What are the best Byzantine Sites, Museums and Ruins?
1. Hagia Sophia
One of many important Byzantine sites in Istabul, the Hagia Sophia is a world famous sixth century church turned mosque. Whilst the original Hagia Sofia was built in the fourth century AD by Constantine the Great, very little remains of this structure nor the one built after it in the fifth century. The current building dates back to between 532 and 537 AD, during which time it was constructed under the order of the Byzantine Emperor Justinian.
Visitors can view remnants of the first two Hagias Sophias as well as touring the current building with its stunning mosaics and ornate Muslim altars and chapels. Outside, cannonballs used by Mehmet the Conqueror during his invasion of the city line the paths and there is an eighteenth century fountain for ritual ablutions. Hagia Sophia is a beautiful mixture of Muslim and Christian influences and architecture, including the Byzantine mosaics, which can only really be seen in the higher galleries for a further fee.
Agios Eleftherios is a very small yet important Byzantine church in Athens known as the little cathedral, one of many religious Byzantine sites.
Built in the twelfth century, Agios Eleftherios was once the main church in Athens. This fact, coupled with the vision of the diminutive church next to the monolith of Athens Cathedral has led to it being known as the "little cathedral".
The Church of Saint Nicholas at Myra is an ancient Byzantine church which charts the life of this famous Christian Saint and is one of the oldest surviving churches in existence. Though there may have been a church constructed on the present site shortly after the death of St. Nicholas, the church which exists now has its roots in the 9th century.
Despite its relatively modest size the Church of Saint Nicholas is nonetheless spectacular, and is popular with pilgrims and tourists alike. Particular highlights are the magnificent vaulted rooms, and the small gallery nearby containing the remains of some wonderful mosaics and frescoes.
There are a number of sarcophagi contained within the church, firstly in a gallery adjacent to the first chapel. The most notable sarcophagus is located in a separate, narrow gallery, which is said to be that of St. Nicholas himself, although his remains are more likely to have been stolen – apparently by Italian sailors who whisked them away to Bari where they built the Basilica of Saint Nicholas. The church is open to visitors all year round, with reduced opening hours during the winter months.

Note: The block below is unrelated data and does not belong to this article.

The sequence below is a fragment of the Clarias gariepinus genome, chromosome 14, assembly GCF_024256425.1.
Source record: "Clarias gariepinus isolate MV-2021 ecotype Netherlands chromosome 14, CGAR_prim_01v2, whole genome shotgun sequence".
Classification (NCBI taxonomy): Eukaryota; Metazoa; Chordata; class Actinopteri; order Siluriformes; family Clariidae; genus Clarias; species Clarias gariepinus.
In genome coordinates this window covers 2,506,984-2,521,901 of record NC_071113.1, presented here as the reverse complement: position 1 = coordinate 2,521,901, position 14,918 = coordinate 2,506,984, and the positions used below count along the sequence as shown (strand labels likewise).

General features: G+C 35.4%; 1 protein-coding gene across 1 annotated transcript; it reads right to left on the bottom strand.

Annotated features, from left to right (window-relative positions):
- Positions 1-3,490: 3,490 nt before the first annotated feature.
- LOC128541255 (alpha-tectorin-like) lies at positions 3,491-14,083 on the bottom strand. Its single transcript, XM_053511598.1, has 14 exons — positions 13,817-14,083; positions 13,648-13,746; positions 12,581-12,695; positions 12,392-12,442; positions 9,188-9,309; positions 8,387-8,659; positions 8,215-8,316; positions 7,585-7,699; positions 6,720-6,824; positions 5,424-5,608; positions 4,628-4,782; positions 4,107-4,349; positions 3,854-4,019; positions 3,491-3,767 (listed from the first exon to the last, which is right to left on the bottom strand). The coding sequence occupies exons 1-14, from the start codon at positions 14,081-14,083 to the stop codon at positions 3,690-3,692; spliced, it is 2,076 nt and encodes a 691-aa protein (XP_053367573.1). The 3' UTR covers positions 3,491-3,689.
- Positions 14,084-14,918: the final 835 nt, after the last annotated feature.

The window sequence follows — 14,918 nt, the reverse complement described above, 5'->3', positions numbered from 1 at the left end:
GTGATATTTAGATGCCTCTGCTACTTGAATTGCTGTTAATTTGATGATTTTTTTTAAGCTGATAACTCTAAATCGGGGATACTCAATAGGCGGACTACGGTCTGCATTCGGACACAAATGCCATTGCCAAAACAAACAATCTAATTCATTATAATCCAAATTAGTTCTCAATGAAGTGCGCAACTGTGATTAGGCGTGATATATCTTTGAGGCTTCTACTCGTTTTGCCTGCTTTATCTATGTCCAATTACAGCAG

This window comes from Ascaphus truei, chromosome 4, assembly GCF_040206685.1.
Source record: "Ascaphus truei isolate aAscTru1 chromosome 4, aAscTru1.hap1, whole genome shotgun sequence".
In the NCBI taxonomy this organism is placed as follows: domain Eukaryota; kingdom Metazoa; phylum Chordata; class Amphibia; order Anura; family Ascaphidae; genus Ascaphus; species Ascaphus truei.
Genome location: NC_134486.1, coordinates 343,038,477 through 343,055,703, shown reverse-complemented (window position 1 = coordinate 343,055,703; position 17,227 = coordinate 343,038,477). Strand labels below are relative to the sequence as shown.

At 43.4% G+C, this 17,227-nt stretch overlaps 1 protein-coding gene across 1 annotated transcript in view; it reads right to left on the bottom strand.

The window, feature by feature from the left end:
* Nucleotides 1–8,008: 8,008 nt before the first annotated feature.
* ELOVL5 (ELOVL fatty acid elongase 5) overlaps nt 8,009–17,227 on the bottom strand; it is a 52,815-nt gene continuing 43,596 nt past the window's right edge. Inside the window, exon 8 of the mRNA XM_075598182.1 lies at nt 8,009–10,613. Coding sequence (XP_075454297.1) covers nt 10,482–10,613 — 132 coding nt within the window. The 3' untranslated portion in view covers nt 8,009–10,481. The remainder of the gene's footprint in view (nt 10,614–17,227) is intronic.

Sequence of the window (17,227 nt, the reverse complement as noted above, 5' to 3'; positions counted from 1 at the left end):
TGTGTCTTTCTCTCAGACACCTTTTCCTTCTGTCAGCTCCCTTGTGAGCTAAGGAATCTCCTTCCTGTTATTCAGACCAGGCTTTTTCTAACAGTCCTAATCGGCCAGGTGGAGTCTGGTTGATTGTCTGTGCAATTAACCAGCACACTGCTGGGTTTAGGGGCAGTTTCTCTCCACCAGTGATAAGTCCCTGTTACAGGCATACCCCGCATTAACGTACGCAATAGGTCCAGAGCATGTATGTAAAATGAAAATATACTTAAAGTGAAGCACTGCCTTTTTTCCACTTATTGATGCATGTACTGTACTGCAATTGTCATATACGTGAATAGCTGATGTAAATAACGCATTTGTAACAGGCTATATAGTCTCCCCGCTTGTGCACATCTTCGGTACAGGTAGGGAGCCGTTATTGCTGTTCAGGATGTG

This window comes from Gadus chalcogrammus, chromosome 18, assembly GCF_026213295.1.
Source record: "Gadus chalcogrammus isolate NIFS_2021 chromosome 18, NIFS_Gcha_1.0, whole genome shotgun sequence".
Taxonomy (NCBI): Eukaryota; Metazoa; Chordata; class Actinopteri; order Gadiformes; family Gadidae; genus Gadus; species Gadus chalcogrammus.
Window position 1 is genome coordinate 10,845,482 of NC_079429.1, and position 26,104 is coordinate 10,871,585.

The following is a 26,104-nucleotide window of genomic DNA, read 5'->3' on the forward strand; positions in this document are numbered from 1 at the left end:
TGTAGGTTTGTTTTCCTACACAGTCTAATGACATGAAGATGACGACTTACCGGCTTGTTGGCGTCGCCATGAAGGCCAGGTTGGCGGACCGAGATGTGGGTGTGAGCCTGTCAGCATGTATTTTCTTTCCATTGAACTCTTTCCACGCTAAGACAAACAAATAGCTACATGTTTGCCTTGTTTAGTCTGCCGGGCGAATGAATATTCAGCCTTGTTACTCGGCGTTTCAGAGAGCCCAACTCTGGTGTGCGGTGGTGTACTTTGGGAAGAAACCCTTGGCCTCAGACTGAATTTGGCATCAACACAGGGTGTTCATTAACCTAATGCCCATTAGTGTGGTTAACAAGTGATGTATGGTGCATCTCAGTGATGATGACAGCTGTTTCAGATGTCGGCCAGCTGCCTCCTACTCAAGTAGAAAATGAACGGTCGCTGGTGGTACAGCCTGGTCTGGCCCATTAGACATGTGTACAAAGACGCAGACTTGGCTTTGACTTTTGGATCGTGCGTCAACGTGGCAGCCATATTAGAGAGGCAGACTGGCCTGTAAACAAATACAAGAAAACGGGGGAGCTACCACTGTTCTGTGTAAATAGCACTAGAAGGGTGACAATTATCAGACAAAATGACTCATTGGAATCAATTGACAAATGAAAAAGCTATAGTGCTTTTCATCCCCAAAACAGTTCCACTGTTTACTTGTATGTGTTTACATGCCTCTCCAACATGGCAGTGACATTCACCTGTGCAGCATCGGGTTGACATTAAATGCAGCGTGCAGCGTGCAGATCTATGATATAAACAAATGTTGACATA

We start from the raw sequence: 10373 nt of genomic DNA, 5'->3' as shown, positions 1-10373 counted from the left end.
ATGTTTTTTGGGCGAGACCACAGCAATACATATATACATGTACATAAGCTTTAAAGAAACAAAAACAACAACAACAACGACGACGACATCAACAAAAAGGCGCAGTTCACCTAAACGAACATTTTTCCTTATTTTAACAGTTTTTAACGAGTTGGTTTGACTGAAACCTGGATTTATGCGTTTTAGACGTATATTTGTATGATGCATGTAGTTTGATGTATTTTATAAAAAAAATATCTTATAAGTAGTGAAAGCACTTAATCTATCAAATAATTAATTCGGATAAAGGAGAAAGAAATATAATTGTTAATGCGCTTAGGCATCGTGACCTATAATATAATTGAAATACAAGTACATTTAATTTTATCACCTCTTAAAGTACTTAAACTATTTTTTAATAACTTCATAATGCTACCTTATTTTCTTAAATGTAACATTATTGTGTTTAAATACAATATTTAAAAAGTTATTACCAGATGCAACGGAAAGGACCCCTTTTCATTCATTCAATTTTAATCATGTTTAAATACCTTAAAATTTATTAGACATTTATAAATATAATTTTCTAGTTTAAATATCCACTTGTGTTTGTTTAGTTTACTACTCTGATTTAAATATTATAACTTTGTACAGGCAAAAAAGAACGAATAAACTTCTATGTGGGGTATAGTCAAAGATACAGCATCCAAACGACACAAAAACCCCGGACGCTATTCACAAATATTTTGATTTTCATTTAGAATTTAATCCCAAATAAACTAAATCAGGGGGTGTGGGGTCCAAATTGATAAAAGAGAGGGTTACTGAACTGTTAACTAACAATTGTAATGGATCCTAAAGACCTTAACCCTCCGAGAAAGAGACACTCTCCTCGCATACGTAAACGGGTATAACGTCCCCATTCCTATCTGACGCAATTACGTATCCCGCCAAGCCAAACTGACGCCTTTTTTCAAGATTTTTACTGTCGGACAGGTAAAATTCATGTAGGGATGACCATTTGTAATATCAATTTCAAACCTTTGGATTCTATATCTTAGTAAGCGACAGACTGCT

The Museum of Byzantine Culture in Thessaloniki is dedicated to exploring various aspects of the Byzantine period, from its beginnings in the third and fourth centuries AD to its fall to the Ottomans in 1453. The museum explores various social aspects relating to this period including politics, ideology, religion and social structures. From mosaics and icons to ecclesiastic objects and everyday utensils, the museum displays almost 3,000 artefacts from the Byzantine period throughout its eleven rooms, categorising them and creating a chronological narrative for visitors to follow.
Sitting right in the middle of bustling modern streets, Kapnikarea is a beautiful 11th century Byzantine church in Athens. Built around 1050 AD, the church was constructed atop the remains of an earlier ancient Greek temple, probably dedicated to either Athena or Demeter.
Kapnikarea looks oddly out of place in the middle of a busy thoroughfare however its beauty is in its size. Small but perfectly formed, the Church of Panaghia Kapnikarea is an excellent example of a well preserved Byzantine building. Inside, visitors can also discover the excellent decorative art, particularly the Mosaic of the Madonna and Child.